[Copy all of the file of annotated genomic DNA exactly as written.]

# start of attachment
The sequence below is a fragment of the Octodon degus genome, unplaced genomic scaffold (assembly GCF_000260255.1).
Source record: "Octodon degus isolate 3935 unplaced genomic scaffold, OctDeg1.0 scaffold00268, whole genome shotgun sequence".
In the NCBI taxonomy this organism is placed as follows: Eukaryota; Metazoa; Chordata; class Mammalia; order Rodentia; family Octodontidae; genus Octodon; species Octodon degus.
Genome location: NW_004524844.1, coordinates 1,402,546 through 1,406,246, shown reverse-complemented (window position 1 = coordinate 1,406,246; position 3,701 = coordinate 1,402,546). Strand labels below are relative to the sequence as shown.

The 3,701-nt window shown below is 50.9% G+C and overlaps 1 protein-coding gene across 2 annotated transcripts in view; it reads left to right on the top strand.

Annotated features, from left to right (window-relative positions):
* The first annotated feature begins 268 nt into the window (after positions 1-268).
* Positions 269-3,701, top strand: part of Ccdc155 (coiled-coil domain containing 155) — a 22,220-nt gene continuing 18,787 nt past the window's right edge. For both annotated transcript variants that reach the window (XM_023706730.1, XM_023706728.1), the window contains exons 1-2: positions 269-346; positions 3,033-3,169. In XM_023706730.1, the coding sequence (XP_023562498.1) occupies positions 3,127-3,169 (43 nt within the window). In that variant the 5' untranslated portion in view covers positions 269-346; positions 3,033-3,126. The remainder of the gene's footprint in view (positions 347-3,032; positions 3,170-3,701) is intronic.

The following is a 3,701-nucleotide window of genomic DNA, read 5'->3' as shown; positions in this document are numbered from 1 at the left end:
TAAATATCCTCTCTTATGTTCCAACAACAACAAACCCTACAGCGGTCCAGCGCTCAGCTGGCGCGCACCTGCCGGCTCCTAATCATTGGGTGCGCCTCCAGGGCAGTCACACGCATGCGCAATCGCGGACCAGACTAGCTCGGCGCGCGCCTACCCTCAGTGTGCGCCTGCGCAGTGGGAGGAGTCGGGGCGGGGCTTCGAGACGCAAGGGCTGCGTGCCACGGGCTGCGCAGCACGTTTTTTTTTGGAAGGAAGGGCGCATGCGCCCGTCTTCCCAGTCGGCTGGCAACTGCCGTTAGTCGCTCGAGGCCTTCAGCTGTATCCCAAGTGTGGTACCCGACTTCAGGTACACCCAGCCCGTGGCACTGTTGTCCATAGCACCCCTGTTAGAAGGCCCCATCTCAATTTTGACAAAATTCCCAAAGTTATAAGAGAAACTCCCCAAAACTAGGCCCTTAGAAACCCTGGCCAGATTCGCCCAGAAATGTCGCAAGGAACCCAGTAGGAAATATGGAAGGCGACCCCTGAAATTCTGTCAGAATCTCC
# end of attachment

The sequence below is a fragment of the Octodon degus genome, unplaced genomic scaffold (assembly GCF_000260255.1).
Source record: "Octodon degus isolate 3935 unplaced genomic scaffold, OctDeg1.0 scaffold00268, whole genome shotgun sequence".
In the NCBI taxonomy this organism is placed as follows: Eukaryota; Metazoa; Chordata; class Mammalia; order Rodentia; family Octodontidae; genus Octodon; species Octodon degus.
Genome location: NW_004524844.1, coordinates 1,402,546 through 1,406,246, shown reverse-complemented (window position 1 = coordinate 1,406,246; position 3,701 = coordinate 1,402,546). Strand labels below are relative to the sequence as shown.

The 3,701-nt window shown below is 50.9% G+C and overlaps 1 protein-coding gene across 2 annotated transcripts in view; it reads left to right on the top strand.

Annotated features, from left to right (window-relative positions):
* The first annotated feature begins 268 nt into the window (after positions 1-268).
* Positions 269-3,701, top strand: part of Ccdc155 (coiled-coil domain containing 155) — a 22,220-nt gene continuing 18,787 nt past the window's right edge. For both annotated transcript variants that reach the window (XM_023706730.1, XM_023706728.1), the window contains exons 1-2: positions 269-346; positions 3,033-3,169. In XM_023706730.1, the coding sequence (XP_023562498.1) occupies positions 3,127-3,169 (43 nt within the window). In that variant the 5' untranslated portion in view covers positions 269-346; positions 3,033-3,126. The remainder of the gene's footprint in view (positions 347-3,032; positions 3,170-3,701) is intronic.

The following is a 3,701-nucleotide window of genomic DNA, read 5'->3' as shown; positions in this document are numbered from 1 at the left end:
TAAATATCCTCTCTTATGTTCCAACAACAACAAACCCTACAGCGGTCCAGCGCTCAGCTGGCGCGCACCTGCCGGCTCCTAATCATTGGGTGCGCCTCCAGGGCAGTCACACGCATGCGCAATCGCGGACCAGACTAGCTCGGCGCGCGCCTACCCTCAGTGTGCGCCTGCGCAGTGGGAGGAGTCGGGGCGGGGCTTCGAGACGCAAGGGCTGCGTGCCACGGGCTGCGCAGCACGTTTTTTTTTGGAAGGAAGGGCGCATGCGCCCGTCTTCCCAGTCGGCTGGCAACTGCCGTTAGTCGCTCGAGGCCTTCAGCTGTATCCCAAGTGTGGTACCCGACTTCAGGTACACCCAGCCCGTGGCACTGTTGTCCATAGCACCCCTGTTAGAAGGCCCCATCTCAATTTTGACAAAATTCCCAAAGTTATAAGAGAAACTCCCCAAAACTAGGCCCTTAGAAACCCTGGCCAGATTCGCCCAGAAATGTCGCAAGGAACCCAGTAGGAAATATGGAAGGCGACCCCTGAAATTCTGTCAGAATCTCC